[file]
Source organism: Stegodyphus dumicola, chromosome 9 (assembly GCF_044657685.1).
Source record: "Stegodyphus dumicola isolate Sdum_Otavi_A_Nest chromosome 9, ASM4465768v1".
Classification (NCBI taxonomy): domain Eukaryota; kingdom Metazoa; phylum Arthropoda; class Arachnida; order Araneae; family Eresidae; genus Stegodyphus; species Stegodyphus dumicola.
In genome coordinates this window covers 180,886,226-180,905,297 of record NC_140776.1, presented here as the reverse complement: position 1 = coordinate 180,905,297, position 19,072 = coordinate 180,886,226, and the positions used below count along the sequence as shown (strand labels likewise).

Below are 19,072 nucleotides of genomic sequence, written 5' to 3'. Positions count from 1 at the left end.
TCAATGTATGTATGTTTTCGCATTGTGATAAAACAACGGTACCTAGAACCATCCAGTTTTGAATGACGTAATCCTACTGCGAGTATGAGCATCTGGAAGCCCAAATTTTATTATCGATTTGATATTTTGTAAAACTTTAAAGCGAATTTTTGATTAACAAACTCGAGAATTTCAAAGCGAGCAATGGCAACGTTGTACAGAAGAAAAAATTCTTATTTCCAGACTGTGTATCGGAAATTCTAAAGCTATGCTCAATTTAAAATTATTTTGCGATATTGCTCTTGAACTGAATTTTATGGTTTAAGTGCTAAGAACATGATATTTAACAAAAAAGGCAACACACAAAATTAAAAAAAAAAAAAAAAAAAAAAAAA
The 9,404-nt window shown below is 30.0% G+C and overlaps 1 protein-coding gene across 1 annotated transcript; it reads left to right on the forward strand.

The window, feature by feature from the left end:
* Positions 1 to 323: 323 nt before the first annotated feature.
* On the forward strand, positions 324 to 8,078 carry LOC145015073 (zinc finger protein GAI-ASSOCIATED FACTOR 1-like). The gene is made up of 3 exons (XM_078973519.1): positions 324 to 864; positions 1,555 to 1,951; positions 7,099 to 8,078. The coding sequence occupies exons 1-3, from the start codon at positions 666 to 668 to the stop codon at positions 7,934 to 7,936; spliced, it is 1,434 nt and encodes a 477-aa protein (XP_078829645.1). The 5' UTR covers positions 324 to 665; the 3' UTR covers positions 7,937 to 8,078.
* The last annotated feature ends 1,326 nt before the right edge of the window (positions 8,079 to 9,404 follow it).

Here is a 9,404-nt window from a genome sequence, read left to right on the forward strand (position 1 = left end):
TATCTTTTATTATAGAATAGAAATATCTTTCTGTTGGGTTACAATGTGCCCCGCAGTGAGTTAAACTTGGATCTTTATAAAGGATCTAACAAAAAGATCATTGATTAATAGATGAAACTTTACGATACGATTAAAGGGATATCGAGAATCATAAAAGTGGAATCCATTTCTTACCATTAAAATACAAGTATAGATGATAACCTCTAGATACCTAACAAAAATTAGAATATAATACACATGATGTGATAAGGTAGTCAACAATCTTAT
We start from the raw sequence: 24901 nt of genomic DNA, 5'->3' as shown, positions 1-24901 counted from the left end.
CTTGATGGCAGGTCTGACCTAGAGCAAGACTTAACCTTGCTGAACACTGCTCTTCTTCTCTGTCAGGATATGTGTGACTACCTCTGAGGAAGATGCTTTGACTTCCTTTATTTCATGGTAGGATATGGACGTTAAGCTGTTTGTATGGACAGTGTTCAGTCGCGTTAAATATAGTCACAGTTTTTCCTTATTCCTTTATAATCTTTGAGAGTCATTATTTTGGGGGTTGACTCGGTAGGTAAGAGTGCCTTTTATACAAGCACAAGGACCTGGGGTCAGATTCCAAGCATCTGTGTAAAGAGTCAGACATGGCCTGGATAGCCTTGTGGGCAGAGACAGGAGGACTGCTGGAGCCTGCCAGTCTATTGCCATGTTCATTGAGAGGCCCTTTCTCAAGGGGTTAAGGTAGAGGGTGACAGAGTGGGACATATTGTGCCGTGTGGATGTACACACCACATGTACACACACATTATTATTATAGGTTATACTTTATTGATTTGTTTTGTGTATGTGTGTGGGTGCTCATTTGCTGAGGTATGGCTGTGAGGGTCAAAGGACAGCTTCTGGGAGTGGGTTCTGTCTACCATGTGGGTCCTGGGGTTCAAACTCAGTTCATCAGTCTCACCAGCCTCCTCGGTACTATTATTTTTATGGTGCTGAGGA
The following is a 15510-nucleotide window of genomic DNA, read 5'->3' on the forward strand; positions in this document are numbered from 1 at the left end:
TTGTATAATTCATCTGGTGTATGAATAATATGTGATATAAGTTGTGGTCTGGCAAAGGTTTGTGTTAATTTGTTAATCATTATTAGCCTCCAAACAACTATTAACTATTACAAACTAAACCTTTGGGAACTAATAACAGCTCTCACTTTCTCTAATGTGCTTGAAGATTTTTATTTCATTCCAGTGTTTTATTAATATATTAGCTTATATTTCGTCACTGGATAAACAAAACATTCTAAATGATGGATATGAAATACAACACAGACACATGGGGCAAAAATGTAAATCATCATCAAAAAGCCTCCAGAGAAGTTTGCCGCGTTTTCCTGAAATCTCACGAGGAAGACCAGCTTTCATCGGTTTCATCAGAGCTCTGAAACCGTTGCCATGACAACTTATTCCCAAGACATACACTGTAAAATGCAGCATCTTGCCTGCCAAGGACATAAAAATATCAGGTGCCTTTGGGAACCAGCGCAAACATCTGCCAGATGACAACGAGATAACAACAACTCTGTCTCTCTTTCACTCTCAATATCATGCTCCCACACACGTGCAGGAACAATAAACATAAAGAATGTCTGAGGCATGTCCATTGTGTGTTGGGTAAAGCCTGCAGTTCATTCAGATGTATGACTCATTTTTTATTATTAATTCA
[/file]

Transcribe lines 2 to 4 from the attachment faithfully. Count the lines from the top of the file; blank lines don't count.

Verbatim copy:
Source record: "Stegodyphus dumicola isolate Sdum_Otavi_A_Nest chromosome 9, ASM4465768v1".
Classification (NCBI taxonomy): domain Eukaryota; kingdom Metazoa; phylum Arthropoda; class Arachnida; order Araneae; family Eresidae; genus Stegodyphus; species Stegodyphus dumicola.
In genome coordinates this window covers 180,886,226-180,905,297 of record NC_140776.1, presented here as the reverse complement: position 1 = coordinate 180,905,297, position 19,072 = coordinate 180,886,226, and the positions used below count along the sequence as shown (strand labels likewise).